Services designed over the Internet evolved depending on the needs identified from person-to-person interaction, such as email or phone services to meet other interactions, such as person-to-machine, machine-to-person and, lately, machine-to-machine where no human interaction is needed; thus building ubiquitous and pervasive computing. Such a computing system started a long time ago with the ambition of offering all-pervading computing to automate tasks and build a smart world. Introducing radio-frequency identification (RFID) technology in building new services over the network has pushed what is called the “Internet of Things” (IoT) as a meeting point between the real world and the virtual world, especially when combined with other technologies, such as sensor technology or mobile communication.

IoT appears to be one step further on the path to ubiquitous computing. This is possible with the introduction of RFID or sensor technologies, but also other technologies such as robotics, nanotechnology and others. These technologies make the Internet of things services an interdisciplinary field where most of the human senses are somehow reproduced and replaced in the virtual world.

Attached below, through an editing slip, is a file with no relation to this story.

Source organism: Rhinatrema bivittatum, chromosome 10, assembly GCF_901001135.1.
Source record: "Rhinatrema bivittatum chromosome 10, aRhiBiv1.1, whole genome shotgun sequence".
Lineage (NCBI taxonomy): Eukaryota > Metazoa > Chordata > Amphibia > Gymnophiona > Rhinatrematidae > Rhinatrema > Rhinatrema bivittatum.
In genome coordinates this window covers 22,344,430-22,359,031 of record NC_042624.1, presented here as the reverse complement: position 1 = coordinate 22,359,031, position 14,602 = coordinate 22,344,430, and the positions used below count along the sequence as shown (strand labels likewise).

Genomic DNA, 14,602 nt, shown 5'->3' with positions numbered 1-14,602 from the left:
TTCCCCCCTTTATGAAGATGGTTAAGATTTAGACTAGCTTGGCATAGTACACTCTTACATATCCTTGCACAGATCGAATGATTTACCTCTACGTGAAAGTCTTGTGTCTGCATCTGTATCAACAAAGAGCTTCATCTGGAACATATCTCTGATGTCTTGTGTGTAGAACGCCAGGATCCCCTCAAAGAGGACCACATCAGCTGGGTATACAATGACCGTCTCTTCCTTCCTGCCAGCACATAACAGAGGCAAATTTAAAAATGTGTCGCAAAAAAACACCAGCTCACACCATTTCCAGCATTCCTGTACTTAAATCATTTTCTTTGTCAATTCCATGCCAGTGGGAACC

So, what is meant by the Internet of things? From the economical point of view, it is about designing new services and generating new revenue streams in the communication value chain. This is not straightforward however, as lots of technical issues have been raised that need to be solved before an ...

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